The Director of Coaching (DOC) has a broad role, in which matchday performance represents only one element. Soccer may ultimately be a results game, but the DOC also has a hand in everything from the club's culture and playing philosophy to how and when money should be spent.
Budgeting is a complex task, and one that often requires specialist skills. While we're not suggesting that you need to qualify as a chartered accountant to be a successful DOC, you certainly shouldn't underestimate the complexities of managing your club's finances. Read on for our key tips on budgeting at your youth soccer club, academy or programme.
General considerations when planning your budget
While every club faces unique challenges, there are plenty of fundamental principles to keep in mind when working on your budget:
Keep it simple
To reiterate, you don't need to be an accountant to deliver an appropriate and effective budget for your club; chances are it won't be presented to shareholders. Don't be afraid to keep it simple. In fact, the more accessible and jargon-free you can make it, the better. This makes it far more likely that you - and your coaches, if necessary - will refer back to it throughout the season.
Again, you're not attempting to lure potential investors in a stock market flotation, you're looking to create a budget that accurately reflects the financial position of your club. Overestimating income or underestimating costs is only likely to put people off actually using your budget, rendering the whole exercise a waste of time.
If it becomes clear that your budget is too conservative and you have more money than expected, that's great news, and your forecasts can be updated from a position of strength.
Align your budget to the club's vision and long-term strategy
Your budget shouldn't be planned in isolation. Instead, it should be an accurate record of the financial steps required to deliver your vision and strategy.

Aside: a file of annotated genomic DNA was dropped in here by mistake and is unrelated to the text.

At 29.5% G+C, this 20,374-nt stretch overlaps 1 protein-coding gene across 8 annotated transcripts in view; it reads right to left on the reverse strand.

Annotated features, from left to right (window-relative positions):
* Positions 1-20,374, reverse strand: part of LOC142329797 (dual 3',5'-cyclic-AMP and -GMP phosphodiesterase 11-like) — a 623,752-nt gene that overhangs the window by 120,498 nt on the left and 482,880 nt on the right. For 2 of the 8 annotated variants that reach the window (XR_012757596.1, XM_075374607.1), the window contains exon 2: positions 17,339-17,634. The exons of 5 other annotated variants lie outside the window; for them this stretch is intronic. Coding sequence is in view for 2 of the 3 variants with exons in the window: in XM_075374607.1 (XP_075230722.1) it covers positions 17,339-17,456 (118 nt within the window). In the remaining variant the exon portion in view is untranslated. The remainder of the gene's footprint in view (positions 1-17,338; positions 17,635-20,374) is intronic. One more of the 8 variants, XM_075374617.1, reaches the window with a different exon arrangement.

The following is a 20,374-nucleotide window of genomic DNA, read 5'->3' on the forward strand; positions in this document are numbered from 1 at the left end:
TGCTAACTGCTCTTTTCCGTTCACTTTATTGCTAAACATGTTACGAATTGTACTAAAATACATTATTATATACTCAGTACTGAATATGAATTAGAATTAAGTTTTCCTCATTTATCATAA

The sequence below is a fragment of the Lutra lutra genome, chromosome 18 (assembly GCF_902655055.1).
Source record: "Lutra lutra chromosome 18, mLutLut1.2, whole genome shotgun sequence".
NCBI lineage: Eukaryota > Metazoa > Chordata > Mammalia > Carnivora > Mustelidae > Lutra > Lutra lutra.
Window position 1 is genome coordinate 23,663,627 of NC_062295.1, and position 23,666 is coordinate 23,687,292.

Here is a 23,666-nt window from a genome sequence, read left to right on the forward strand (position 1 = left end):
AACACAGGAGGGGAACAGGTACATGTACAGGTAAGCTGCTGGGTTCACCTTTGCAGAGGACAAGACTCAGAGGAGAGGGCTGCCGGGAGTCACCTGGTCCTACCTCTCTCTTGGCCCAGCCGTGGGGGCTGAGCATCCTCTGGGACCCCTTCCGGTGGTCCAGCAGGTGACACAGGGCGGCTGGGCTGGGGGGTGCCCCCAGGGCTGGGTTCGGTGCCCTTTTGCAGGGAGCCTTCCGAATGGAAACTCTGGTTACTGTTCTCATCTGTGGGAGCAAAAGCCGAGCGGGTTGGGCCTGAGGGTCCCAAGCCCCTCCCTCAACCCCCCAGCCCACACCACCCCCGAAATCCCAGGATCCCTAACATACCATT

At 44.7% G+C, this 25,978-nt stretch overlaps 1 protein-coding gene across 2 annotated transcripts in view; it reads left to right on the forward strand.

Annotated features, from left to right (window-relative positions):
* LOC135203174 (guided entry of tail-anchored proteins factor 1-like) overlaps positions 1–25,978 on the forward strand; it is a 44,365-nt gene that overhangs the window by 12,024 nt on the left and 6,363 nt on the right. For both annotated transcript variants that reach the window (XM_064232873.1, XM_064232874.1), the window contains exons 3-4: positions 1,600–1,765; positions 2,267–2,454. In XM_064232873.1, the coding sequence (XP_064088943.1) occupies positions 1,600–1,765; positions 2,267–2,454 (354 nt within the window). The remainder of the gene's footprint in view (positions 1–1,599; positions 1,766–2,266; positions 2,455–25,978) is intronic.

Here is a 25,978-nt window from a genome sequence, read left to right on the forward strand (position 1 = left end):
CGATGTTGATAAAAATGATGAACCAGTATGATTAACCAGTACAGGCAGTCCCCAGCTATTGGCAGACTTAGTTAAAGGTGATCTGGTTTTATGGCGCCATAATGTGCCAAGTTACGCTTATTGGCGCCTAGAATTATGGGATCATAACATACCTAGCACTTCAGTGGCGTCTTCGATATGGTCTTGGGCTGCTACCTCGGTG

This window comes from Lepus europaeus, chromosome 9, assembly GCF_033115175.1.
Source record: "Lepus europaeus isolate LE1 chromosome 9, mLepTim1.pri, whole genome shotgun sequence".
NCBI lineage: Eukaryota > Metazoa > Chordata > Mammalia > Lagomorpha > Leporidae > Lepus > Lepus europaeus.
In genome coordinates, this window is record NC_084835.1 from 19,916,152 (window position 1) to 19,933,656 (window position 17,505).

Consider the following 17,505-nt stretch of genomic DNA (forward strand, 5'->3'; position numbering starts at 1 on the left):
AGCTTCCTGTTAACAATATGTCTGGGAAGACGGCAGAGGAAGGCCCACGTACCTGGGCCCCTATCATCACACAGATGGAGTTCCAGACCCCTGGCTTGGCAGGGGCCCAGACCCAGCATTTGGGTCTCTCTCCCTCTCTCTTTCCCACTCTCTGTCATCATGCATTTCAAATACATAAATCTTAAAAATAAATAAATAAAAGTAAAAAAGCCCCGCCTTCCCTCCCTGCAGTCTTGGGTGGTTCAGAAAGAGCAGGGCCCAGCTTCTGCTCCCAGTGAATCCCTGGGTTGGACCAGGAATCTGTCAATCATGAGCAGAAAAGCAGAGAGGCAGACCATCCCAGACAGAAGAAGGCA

To give an extremely simplistic example, if you know that a better training pitch is essential to achieving your objectives around improving the technical skills of your players, the necessary investment should be accounted for within your budget. Likewise, if one of your key objectives is to win a specific tournament, you need to set aside money for entering it, travelling to the venue, and potentially staying overnight in the host city.
Make sure you have the necessary assistance
It's unrealistic to assume that you can singlehandedly develop and oversee your club's budget over the course of a busy season.
The club treasurer is typically tasked with keeping track of the budget, but your fellow directors - such as the Technical Director or Director of Soccer Operations - should also be kept in the loop.
You should also consider briefing senior coaches on the specifics of your budget. After all, there's little point putting in place limits around what they can spend if they don't know about them.
Create monthly, quarterly and yearly budgets
It's unlikely that you'll be able to build a single budget that offers sufficient detail about day-to-day operations, while also providing the information needed to aid long-term planning.
What's more, different people will want access to different levels of information. It's unlikely that your fellow directors will need to know exactly how much is being spent from one week to the next; likewise, your coaches probably don't require visibility over multiple years worth of financial data.